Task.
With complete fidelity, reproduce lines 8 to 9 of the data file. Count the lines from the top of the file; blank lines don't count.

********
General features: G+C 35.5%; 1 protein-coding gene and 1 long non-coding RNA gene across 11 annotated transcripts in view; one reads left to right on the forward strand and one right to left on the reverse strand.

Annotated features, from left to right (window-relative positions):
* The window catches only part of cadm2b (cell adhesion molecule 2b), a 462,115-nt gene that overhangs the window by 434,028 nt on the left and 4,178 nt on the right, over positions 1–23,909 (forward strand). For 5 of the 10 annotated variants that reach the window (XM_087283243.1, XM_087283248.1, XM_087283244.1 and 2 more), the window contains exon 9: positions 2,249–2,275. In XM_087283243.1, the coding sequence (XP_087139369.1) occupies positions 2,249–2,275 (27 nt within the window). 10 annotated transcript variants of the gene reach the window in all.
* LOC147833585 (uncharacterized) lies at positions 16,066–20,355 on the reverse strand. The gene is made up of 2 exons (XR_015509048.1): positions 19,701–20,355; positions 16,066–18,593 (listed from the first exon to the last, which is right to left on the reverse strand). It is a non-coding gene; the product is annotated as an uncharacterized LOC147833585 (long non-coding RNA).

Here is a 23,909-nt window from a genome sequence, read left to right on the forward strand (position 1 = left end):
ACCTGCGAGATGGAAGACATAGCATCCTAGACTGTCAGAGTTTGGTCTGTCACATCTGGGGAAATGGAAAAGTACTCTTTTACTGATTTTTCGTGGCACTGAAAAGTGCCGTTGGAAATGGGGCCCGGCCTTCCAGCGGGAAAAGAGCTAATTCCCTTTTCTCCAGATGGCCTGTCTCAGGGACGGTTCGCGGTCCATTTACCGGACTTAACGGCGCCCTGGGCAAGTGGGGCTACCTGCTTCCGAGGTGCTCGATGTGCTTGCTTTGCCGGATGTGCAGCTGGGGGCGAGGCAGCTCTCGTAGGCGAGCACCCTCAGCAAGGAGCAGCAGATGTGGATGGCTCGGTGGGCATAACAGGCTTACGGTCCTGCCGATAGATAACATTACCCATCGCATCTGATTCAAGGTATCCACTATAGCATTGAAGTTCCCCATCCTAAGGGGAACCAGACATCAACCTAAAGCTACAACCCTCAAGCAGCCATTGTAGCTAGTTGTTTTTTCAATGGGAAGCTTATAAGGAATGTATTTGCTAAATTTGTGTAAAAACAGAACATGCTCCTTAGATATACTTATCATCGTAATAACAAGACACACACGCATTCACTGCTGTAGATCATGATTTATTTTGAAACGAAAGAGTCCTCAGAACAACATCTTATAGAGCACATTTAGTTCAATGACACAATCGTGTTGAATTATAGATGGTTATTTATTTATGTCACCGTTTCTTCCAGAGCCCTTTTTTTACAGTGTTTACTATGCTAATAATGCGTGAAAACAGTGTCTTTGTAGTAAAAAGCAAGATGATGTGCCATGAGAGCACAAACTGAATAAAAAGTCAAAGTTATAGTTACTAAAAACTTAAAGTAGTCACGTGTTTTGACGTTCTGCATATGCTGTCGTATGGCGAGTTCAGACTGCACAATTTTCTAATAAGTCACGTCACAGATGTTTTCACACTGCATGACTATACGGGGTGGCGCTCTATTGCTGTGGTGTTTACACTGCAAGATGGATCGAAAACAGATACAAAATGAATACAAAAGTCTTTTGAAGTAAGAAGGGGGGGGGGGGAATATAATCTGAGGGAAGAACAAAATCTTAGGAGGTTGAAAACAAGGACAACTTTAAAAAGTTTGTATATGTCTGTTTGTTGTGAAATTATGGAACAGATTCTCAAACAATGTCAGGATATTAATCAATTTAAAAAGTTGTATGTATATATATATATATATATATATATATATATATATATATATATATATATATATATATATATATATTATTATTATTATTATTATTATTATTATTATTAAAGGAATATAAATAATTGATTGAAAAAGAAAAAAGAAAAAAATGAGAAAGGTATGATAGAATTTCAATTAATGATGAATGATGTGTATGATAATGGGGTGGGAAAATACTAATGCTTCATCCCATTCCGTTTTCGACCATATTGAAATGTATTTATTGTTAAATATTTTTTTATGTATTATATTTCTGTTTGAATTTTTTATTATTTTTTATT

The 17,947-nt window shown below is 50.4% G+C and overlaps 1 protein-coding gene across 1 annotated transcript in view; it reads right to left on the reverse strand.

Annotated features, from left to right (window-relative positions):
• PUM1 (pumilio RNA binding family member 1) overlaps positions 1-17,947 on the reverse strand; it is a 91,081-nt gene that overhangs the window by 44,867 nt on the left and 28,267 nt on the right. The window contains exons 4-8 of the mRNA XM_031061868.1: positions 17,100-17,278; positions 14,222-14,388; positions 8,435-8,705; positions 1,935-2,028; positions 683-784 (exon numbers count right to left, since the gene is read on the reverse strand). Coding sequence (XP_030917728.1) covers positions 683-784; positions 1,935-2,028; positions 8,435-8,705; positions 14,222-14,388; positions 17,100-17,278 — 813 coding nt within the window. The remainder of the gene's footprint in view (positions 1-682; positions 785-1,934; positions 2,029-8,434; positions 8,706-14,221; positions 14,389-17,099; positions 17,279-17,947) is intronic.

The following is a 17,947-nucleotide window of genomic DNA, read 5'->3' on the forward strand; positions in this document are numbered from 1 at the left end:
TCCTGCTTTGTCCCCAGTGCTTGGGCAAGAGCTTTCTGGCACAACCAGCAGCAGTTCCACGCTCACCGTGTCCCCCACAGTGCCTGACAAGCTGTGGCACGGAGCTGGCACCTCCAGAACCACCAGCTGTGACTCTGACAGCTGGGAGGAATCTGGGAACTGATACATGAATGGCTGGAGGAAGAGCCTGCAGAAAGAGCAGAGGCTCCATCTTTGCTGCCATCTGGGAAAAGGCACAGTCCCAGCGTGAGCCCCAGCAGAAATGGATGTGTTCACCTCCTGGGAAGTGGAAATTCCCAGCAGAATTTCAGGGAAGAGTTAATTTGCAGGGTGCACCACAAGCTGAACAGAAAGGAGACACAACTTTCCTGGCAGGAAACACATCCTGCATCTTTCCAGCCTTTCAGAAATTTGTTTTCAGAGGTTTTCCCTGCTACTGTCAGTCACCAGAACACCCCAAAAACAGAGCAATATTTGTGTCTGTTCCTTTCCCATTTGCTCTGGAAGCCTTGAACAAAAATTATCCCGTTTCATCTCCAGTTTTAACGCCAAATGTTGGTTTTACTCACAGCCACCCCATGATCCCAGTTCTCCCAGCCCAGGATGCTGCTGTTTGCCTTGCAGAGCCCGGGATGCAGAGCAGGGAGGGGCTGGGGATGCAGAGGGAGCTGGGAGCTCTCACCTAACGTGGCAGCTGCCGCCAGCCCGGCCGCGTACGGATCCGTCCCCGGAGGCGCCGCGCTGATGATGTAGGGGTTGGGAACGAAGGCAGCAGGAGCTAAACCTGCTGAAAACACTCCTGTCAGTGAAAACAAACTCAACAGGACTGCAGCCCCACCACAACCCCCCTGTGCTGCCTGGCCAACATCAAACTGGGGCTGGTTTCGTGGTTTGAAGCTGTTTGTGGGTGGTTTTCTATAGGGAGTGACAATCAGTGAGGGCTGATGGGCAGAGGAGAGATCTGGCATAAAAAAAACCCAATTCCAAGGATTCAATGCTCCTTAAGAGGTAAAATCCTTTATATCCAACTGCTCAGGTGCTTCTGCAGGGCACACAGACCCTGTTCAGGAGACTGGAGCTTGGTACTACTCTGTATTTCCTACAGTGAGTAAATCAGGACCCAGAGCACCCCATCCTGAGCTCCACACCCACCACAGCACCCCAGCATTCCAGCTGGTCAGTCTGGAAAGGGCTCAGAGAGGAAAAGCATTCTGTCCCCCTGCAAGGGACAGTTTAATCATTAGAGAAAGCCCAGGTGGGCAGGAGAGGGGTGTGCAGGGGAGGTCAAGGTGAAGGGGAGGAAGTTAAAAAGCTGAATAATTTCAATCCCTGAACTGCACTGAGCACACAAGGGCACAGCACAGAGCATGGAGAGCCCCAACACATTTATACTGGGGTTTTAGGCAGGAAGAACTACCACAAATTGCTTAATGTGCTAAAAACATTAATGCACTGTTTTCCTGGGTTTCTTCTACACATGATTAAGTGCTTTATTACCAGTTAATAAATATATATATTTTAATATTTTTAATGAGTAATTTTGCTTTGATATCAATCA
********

Annotated features, from left to right (window-relative positions):
• PUM1 (pumilio RNA binding family member 1) overlaps positions 1-17,947 on the reverse strand; it is a 91,081-nt gene that overhangs the window by 44,867 nt on the left and 28,267 nt on the right. The window contains exons 4-8 of the mRNA XM_031061868.1: positions 17,100-17,278; positions 14,222-14,388; positions 8,435-8,705; positions 1,935-2,028; positions 683-784 (exon numbers count right to left, since the gene is read on the reverse strand). Coding sequence (XP_030917728.1) covers positions 683-784; positions 1,935-2,028; positions 8,435-8,705; positions 14,222-14,388; positions 17,100-17,278 — 813 coding nt within the window. The remainder of the gene's footprint in view (positions 1-682; positions 785-1,934; positions 2,029-8,434; positions 8,706-14,221; positions 14,389-17,099; positions 17,279-17,947) is intronic.